Social Media Stalking – Protect Yourself

social media stalking

Social Media Stalking – Protect Yourself

Social Media Stalking

It’s a Friday evening and you’re enjoying a drink at the pub with your work friends. You snap a picture and post it to your stories, tagging the bar and go on with your evening without another thought. But what seems like a harmless action, gave away some important information about you. Your location at that moment, who is with you and the knowledge that you may be intoxicated.

Facebook opened its virtual doors to the public in 2006. Ever since, we’ve seen a flurry of social media platforms emerge. Instagram, Twitter, Snapchat and now Tik Tok, social networking continues to grow. Chances are you’re on at least one of these platforms. Or many. Sharing images from your day-to-day life and engaging with friends (or strangers). Social media can be great for engaging with your community, building friendships and finding support. It has made our lives much more accessible to everyone. But it’s not all good news. Updating your status, sharing pictures, your location and plans can make you vulnerable.

 

What is Cyber Stalking?

 

When we talk about social media stalking (cyber stalking), we’re not talking about checking your ex’s feed. Because well, everyone does that. Cyber stalking and social media stalking are when someone harasses or intimidates you online. It can take the form of sending uninvited messages. Sending lurid images or content to you. Posting defamatory things online about you or sharing intimate pictures of you. In extreme cases it can progress to hacking your accounts. Using social media to track where you are to find you or threats or acts of physical violence.

According to the Australian Bureau of Statistics, 19% of women and 7% of men will experience stalking in their lifetime.

With the rise of social media and the advancements in technology stalkers can track people through their online presence or even through track my phone apps, giving them access to detailed location tagging to find their victims. Cyber harassment and stalking are a serious issue. We have some tips to help you safeguard yourself from this kind of behaviour.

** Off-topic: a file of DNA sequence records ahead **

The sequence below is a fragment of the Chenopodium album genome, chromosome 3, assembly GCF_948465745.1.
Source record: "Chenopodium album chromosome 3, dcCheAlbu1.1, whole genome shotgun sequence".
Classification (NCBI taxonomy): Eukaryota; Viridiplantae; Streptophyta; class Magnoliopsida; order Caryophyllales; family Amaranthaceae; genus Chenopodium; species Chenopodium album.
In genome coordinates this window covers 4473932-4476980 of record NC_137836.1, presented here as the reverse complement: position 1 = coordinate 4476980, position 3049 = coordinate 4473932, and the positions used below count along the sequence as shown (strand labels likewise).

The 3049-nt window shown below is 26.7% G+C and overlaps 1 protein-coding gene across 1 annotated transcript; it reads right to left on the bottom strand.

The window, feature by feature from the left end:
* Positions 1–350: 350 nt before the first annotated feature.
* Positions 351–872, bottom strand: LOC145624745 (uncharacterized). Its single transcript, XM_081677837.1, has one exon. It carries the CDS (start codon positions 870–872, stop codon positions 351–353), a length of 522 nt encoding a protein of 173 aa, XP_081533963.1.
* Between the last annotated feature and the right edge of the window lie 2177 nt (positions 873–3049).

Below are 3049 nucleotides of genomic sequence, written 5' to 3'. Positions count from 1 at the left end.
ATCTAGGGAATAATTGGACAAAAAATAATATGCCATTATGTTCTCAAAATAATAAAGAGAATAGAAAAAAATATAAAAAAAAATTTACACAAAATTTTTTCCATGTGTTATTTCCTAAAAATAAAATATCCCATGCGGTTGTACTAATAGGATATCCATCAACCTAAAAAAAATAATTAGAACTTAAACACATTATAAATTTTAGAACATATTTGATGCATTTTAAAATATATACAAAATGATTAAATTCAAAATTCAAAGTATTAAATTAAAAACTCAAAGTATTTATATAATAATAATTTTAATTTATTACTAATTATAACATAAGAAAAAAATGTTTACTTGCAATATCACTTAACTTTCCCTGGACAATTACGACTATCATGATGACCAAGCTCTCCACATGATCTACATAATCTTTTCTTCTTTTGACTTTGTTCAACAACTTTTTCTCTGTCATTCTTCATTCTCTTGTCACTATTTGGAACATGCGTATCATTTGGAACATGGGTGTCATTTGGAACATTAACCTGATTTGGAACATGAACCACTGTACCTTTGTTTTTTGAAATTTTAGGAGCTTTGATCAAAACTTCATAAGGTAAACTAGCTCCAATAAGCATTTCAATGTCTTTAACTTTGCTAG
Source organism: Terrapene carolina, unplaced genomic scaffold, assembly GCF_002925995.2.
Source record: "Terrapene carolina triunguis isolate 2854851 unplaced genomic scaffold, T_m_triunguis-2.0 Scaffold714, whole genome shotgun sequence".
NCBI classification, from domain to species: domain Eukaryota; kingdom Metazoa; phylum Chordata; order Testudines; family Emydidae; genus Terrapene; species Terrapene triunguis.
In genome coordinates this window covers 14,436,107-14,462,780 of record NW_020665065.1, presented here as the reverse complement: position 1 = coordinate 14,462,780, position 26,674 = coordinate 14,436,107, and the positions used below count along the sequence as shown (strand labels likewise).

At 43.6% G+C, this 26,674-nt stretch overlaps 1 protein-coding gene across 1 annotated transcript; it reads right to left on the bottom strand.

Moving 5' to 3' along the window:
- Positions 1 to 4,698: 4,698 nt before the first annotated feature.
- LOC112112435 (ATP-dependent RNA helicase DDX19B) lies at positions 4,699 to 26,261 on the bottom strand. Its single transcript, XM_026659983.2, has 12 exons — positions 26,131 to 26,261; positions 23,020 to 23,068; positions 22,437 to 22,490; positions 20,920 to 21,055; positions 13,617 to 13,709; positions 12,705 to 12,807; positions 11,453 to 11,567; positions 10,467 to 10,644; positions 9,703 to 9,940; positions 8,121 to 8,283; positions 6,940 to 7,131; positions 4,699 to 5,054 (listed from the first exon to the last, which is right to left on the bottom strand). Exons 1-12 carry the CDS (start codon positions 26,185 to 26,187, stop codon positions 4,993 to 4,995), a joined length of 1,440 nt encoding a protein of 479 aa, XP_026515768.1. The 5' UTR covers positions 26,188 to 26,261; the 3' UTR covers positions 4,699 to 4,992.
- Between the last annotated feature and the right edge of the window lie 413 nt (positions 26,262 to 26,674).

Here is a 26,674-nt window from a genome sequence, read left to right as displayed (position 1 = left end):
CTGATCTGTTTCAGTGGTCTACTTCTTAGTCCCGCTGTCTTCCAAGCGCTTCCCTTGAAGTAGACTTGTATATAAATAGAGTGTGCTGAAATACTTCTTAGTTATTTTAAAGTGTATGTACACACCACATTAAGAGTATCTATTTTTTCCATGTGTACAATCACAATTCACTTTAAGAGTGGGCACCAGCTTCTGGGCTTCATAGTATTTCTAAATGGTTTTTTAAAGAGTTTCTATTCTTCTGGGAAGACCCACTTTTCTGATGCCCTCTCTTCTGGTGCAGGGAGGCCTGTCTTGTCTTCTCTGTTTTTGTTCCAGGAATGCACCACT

Check your Settings

 

Social media sites give you the option of setting your account to private. Beyond this basic setting, there are usually additional privacy settings. This includes selecting which groups of your friends can see which parts of your content. Review all your privacy setting regularly and make sure only those you want to see it can see your accounts.

Consider your Content

 

Deciding on rules about what you post and when you post it can help to safeguard against cyber harassment and stalkers. For example, when posting images, don’t use location tagging. Or, consider posting your photos the day after an event when you are no longer at that location.

 

Watch your feed and comments on your post

 

If you go to the effort of not tagging the location and posting a picture the following day, these precautionary measures can be undone if a friend comments on your post. They might give away the location and mention plans to go there again.  Something like ‘Last night was great! I love the Foundry. See you there on Friday?’

When something like this happens contact your friend. Explain your new social media system and explain why it is important. Ask them to respect your wishes. A good friend will do that. If they don’t, delete their comments.

Curate your followers

 

While it’s nice to see your numbers grow on social media, you need to be aware of who your followers are. Anyone who is in your followers or friends list can see all your private content and this means they can also screenshot it too.

If you’re unsure about someone remove them or restrict their access to your account.

Screenshot, Report and Block

 

If a shady character sends you a message or comments on your posts and you feel uncomfortable, don’t waste time engaging with them. Screenshot the abuse, report the account and block them.

 

Be wary of new friend requests

 

Don’t accept friend or follow requests from people you don’t know. Even if they look harmless enough, this is the internet, and anyone can set up a fake profile to harass you online. Be on the safe side and ignore these kinds of requests. If they aren’t important in real life, they aren’t important on social media.

While social media can be a wonderful avenue for keeping in touch, there are ways to be safe about it.

You can find more information on safeguarding yourself online here.

 

So if you find yourself having issues with Social Media stalking and you would like to have a private investigator look into it for you, Integral Investigations are here to help.  Please head to our home page or contacts page and send us an inquiry.

Since 2006, Asset College has delivered quality, hands on, professional training focused on flexibility and real employment outcomes in the investigations industry. We enhance your knowledge and skills, empowering you to start a new career, advance in your current role or receive recognition for your existing expertise.

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